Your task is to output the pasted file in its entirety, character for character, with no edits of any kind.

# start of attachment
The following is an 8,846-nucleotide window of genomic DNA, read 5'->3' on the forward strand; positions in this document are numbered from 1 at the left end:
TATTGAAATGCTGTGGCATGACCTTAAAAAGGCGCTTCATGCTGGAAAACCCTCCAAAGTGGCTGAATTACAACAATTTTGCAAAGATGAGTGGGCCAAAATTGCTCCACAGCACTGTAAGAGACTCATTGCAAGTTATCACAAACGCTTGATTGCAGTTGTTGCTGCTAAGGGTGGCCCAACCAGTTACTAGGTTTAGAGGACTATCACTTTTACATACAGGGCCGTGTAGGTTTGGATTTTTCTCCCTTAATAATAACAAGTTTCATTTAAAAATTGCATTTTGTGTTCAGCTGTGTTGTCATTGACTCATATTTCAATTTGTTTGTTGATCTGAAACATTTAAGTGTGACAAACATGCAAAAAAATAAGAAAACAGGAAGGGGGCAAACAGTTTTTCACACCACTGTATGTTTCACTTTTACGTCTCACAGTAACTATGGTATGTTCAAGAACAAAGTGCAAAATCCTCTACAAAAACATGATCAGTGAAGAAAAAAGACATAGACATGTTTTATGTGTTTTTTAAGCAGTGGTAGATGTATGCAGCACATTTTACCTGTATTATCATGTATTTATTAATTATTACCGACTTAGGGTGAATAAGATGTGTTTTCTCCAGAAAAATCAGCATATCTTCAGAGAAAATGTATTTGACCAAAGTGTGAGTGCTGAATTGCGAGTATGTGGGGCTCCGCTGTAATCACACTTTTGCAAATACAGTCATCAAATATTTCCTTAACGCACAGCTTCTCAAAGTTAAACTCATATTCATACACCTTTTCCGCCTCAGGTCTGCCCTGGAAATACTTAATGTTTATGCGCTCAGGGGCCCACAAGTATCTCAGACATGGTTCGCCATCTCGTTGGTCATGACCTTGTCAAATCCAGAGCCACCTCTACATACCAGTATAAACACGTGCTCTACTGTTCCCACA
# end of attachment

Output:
The following is an 8,846-nucleotide window of genomic DNA, read 5'->3' on the forward strand; positions in this document are numbered from 1 at the left end:
TATTGAAATGCTGTGGCATGACCTTAAAAAGGCGCTTCATGCTGGAAAACCCTCCAAAGTGGCTGAATTACAACAATTTTGCAAAGATGAGTGGGCCAAAATTGCTCCACAGCACTGTAAGAGACTCATTGCAAGTTATCACAAACGCTTGATTGCAGTTGTTGCTGCTAAGGGTGGCCCAACCAGTTACTAGGTTTAGAGGACTATCACTTTTACATACAGGGCCGTGTAGGTTTGGATTTTTCTCCCTTAATAATAACAAGTTTCATTTAAAAATTGCATTTTGTGTTCAGCTGTGTTGTCATTGACTCATATTTCAATTTGTTTGTTGATCTGAAACATTTAAGTGTGACAAACATGCAAAAAAATAAGAAAACAGGAAGGGGGCAAACAGTTTTTCACACCACTGTATGTTTCACTTTTACGTCTCACAGTAACTATGGTATGTTCAAGAACAAAGTGCAAAATCCTCTACAAAAACATGATCAGTGAAGAAAAAAGACATAGACATGTTTTATGTGTTTTTTAAGCAGTGGTAGATGTATGCAGCACATTTTACCTGTATTATCATGTATTTATTAATTATTACCGACTTAGGGTGAATAAGATGTGTTTTCTCCAGAAAAATCAGCATATCTTCAGAGAAAATGTATTTGACCAAAGTGTGAGTGCTGAATTGCGAGTATGTGGGGCTCCGCTGTAATCACACTTTTGCAAATACAGTCATCAAATATTTCCTTAACGCACAGCTTCTCAAAGTTAAACTCATATTCATACACCTTTTCCGCCTCAGGTCTGCCCTGGAAATACTTAATGTTTATGCGCTCAGGGGCCCACAAGTATCTCAGACATGGTTCGCCATCTCGTTGGTCATGACCTTGTCAAATCCAGAGCCACCTCTACATACCAGTATAAACACGTGCTCTACTGTTCCCACA